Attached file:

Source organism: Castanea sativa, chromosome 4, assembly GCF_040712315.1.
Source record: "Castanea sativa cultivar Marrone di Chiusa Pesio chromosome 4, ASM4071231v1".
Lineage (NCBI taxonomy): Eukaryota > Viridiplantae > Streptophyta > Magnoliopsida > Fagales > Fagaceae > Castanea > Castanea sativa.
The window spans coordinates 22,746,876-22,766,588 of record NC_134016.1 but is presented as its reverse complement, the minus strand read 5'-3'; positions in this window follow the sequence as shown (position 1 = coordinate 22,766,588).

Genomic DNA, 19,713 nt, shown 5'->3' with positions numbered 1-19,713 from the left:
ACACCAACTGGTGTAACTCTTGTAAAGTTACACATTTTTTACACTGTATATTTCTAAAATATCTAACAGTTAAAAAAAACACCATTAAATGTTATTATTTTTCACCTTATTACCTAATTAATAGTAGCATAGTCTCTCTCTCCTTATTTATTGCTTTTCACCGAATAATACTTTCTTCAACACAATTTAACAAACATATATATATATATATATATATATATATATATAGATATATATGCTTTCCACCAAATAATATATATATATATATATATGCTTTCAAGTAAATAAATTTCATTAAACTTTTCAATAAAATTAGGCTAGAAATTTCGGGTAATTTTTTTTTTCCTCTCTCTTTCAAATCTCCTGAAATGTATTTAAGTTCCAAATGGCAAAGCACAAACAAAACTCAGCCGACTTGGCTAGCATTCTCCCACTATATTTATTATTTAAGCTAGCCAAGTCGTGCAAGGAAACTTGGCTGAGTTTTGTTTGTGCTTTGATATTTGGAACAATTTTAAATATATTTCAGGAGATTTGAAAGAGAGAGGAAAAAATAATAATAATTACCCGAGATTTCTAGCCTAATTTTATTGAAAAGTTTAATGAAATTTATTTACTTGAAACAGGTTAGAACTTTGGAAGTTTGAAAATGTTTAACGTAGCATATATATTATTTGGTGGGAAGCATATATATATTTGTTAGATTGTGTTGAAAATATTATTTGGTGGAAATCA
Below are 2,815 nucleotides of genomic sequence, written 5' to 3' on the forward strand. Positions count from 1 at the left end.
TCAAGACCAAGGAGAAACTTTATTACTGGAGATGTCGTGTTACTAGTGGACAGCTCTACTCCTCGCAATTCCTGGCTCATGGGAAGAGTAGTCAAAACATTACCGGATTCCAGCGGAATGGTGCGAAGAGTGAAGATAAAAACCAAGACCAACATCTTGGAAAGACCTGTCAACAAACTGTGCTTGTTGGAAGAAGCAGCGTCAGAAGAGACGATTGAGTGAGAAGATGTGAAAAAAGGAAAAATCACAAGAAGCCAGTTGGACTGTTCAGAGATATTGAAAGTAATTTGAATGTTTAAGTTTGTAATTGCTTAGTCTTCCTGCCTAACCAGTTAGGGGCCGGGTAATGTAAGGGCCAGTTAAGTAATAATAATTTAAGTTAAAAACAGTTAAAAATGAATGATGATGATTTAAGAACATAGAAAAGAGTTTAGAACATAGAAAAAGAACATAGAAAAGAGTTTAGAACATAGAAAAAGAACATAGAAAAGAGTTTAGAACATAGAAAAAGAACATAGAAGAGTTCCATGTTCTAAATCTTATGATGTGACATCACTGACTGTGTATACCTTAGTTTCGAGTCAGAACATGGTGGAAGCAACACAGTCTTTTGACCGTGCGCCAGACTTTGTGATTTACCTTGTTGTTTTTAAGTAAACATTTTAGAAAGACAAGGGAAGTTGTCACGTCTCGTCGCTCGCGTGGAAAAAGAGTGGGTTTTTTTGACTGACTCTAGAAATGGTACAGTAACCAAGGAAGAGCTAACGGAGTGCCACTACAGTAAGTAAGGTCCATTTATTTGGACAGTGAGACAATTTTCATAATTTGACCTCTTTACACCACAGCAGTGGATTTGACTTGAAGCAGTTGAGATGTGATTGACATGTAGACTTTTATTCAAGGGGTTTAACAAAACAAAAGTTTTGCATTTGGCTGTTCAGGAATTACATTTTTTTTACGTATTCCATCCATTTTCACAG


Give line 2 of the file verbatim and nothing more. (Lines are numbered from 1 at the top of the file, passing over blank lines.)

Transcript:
Source record: "Castanea sativa cultivar Marrone di Chiusa Pesio chromosome 4, ASM4071231v1".